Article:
Drought in India Brings Villagers TogetherThe villages around Dungarpur in India’s northwestern state of Rajasthan have a natural beauty that is characteristic of many rural hillside towns. There are rolling wheat fields, eucalyptus trees and luscious neem trees that contrast the colors of the red-tiled houses. However, this area is not without its natural problems as well. The region suffers from a chronic lack of water and faces the common problem of drought in India. Between rainy seasons, the men of the village often have to leave their farms to pick up work in surrounding cities.

This year, half the men are staying closer to home. The village is structured around a pond that provides water to surrounding farms. Normally, the pond dries up by this time of the year, but thanks to the Evangelical Fellowship of India Commission on Relief (EFICOR), the lake has enough water to last until the next rains come months from now. The pond has suddenly turned into a lake after tractors deepened it by 15 feet last May to drastically increase the size of the reservoir. Now, the lake is not only filled in a time of year when it used to be dried up, but there is enough water to irrigate fields that are farther away, allowing the villagers to plant second crops. This drought in India is benefiting the villagers.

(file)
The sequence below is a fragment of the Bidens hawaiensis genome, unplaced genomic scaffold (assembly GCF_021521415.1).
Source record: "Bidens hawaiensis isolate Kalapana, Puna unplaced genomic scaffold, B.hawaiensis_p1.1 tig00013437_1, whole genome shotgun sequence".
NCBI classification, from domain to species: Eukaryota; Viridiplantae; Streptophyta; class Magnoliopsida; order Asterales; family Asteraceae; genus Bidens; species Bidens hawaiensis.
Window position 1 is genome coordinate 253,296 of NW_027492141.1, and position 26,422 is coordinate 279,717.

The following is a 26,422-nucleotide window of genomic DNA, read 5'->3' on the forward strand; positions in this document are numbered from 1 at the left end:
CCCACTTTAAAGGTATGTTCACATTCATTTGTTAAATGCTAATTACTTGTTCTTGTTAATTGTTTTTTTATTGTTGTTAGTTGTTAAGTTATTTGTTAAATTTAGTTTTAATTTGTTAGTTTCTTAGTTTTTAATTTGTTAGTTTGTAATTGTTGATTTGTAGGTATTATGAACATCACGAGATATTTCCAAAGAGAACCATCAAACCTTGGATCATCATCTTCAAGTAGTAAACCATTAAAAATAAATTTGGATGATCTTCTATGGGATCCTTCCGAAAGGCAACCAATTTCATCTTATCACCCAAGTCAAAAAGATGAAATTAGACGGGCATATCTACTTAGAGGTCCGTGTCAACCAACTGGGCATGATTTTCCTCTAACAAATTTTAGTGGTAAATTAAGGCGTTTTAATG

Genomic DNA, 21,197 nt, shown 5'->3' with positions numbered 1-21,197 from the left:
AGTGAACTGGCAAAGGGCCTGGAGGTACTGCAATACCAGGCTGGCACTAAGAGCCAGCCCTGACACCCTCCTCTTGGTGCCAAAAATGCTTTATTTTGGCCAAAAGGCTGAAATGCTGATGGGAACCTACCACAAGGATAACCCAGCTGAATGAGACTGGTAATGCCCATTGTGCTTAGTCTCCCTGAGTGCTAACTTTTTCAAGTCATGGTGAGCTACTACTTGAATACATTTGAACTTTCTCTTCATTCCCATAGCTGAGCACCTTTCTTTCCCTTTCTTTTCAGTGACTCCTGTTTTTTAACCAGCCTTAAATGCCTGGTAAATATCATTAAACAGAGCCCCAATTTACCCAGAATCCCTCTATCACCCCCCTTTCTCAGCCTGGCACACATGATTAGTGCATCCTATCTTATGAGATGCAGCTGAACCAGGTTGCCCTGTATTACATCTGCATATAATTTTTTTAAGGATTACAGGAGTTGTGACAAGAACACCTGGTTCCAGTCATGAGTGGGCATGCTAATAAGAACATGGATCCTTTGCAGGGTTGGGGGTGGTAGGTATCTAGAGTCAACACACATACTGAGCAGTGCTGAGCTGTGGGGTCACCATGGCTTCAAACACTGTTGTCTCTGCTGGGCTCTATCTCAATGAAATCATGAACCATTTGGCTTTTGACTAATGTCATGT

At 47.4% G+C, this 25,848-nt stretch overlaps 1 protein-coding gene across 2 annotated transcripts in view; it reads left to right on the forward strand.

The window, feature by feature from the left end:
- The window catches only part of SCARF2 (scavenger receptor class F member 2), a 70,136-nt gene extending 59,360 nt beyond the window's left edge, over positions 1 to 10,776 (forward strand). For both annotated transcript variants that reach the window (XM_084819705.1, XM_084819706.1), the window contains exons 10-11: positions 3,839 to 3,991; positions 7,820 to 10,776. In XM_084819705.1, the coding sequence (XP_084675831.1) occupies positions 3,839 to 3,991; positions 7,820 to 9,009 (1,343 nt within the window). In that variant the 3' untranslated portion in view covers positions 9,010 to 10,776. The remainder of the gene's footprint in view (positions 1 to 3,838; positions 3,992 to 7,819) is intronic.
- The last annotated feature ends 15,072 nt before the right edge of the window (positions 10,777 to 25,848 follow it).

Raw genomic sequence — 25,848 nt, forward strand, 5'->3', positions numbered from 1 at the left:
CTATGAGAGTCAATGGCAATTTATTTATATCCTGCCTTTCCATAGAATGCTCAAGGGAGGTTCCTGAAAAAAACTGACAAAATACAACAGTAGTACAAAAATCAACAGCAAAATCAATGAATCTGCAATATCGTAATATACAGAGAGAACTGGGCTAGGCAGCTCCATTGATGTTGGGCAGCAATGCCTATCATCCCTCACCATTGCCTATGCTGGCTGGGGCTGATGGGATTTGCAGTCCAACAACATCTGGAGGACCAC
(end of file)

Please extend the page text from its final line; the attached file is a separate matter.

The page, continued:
EFICOR’s work in the region has not come easily. The organization has been in this area of India since 2008 trying to gain the trust of the locals and figure out how best to serve them. The villagers in the area are marginalized Bhil people that are distrustful of and unconnected to state government. EFICOR worked with them to make use of the government aid programs that they are eligible for. One of the most important breakthroughs for the villagers was forming community committees. The formerly disconnected families came together under these new committees to decide which ponds to deepen and which families needed the most urgent attention. The committees even tested the power of the village chief that formerly based these types of decisions on favoritism.

In addition to their community committees, EFICOR has set up savings groups for women in the villages. One group saved enough money to consider buying a small grinding mill. The goal of the project is to build confidence among the marginalized communities and show them that they are entitled to just as many government services as any other citizens. The plan seems to be working, but it will be a long time before we can tell if the newfound solidarity among the villagers will last.

 – Sean Morales

Source: The Guardian